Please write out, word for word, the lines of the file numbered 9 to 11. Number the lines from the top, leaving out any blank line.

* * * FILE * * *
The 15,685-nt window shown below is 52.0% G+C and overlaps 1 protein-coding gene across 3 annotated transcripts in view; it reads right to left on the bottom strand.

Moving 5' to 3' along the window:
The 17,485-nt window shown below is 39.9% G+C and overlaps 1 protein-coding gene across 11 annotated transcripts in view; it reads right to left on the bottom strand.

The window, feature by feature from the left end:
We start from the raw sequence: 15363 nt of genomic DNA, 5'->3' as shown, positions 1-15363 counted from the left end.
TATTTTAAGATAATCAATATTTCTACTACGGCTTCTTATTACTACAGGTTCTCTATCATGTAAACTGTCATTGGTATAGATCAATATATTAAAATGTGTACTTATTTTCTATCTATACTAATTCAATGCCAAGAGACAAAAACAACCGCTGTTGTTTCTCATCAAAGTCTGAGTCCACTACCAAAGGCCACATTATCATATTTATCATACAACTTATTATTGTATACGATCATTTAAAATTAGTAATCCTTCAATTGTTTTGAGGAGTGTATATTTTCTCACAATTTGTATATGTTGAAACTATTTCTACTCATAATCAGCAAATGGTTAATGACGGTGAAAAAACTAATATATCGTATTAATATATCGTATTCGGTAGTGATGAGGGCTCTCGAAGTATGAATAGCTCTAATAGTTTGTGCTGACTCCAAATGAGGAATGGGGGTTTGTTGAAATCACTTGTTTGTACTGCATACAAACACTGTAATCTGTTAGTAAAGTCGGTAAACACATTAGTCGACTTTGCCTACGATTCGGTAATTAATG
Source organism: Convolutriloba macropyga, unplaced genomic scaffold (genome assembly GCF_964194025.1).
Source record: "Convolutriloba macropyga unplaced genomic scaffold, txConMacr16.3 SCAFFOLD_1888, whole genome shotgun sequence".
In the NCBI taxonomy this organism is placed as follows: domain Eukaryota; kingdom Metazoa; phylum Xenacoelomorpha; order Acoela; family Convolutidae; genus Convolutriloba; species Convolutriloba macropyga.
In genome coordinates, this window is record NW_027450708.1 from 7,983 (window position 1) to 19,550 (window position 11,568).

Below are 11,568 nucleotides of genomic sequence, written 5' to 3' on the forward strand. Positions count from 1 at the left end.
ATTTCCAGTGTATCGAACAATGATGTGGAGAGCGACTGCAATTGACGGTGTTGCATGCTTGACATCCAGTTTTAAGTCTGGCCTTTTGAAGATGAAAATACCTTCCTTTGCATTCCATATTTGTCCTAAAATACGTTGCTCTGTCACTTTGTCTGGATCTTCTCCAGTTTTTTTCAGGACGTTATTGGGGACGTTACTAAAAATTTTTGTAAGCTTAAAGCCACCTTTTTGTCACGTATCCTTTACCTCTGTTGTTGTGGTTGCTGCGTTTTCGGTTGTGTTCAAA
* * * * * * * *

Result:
In the NCBI taxonomy this organism is placed as follows: domain Eukaryota; kingdom Metazoa; phylum Xenacoelomorpha; order Acoela; family Convolutidae; genus Convolutriloba; species Convolutriloba macropyga.
In genome coordinates, this window is record NW_027450708.1 from 7,983 (window position 1) to 19,550 (window position 11,568).

Below are 11,568 nucleotides of genomic sequence, written 5' to 3' on the forward strand. Positions count from 1 at the left end.